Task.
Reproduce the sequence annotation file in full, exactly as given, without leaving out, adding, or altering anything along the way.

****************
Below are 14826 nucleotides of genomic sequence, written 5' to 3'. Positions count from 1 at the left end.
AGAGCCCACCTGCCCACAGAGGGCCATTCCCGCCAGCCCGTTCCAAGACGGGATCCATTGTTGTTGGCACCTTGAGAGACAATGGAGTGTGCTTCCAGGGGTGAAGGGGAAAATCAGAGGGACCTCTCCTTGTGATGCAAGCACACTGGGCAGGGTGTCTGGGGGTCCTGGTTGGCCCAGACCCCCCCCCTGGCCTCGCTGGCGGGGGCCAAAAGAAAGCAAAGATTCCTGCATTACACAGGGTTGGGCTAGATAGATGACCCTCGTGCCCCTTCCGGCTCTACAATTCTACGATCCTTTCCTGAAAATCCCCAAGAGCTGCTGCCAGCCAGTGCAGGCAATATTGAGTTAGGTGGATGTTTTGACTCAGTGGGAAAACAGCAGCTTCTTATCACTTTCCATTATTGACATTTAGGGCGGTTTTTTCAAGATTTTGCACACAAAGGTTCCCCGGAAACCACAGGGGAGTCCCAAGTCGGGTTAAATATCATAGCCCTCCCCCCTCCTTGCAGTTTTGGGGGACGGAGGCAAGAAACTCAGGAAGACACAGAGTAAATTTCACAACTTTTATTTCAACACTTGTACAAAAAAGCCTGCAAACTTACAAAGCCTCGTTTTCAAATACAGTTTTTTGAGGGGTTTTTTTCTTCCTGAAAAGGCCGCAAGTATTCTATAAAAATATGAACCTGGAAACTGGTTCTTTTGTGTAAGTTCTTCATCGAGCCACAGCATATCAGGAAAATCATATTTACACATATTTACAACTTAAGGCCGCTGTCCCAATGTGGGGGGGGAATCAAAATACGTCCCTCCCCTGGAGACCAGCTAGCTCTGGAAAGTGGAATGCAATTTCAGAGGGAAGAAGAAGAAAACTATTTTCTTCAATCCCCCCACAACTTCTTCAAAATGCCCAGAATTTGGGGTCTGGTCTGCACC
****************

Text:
Below are 14826 nucleotides of genomic sequence, written 5' to 3'. Positions count from 1 at the left end.
AGAGCCCACCTGCCCACAGAGGGCCATTCCCGCCAGCCCGTTCCAAGACGGGATCCATTGTTGTTGGCACCTTGAGAGACAATGGAGTGTGCTTCCAGGGGTGAAGGGGAAAATCAGAGGGACCTCTCCTTGTGATGCAAGCACACTGGGCAGGGTGTCTGGGGGTCCTGGTTGGCCCAGACCCCCCCCCTGGCCTCGCTGGCGGGGGCCAAAAGAAAGCAAAGATTCCTGCATTACACAGGGTTGGGCTAGATAGATGACCCTCGTGCCCCTTCCGGCTCTACAATTCTACGATCCTTTCCTGAAAATCCCCAAGAGCTGCTGCCAGCCAGTGCAGGCAATATTGAGTTAGGTGGATGTTTTGACTCAGTGGGAAAACAGCAGCTTCTTATCACTTTCCATTATTGACATTTAGGGCGGTTTTTTCAAGATTTTGCACACAAAGGTTCCCCGGAAACCACAGGGGAGTCCCAAGTCGGGTTAAATATCATAGCCCTCCCCCCTCCTTGCAGTTTTGGGGGACGGAGGCAAGAAACTCAGGAAGACACAGAGTAAATTTCACAACTTTTATTTCAACACTTGTACAAAAAAGCCTGCAAACTTACAAAGCCTCGTTTTCAAATACAGTTTTTTGAGGGGTTTTTTTCTTCCTGAAAAGGCCGCAAGTATTCTATAAAAATATGAACCTGGAAACTGGTTCTTTTGTGTAAGTTCTTCATCGAGCCACAGCATATCAGGAAAATCATATTTACACATATTTACAACTTAAGGCCGCTGTCCCAATGTGGGGGGGGAATCAAAATACGTCCCTCCCCTGGAGACCAGCTAGCTCTGGAAAGTGGAATGCAATTTCAGAGGGAAGAAGAAGAAAACTATTTTCTTCAATCCCCCCACAACTTCTTCAAAATGCCCAGAATTTGGGGTCTGGTCTGCACC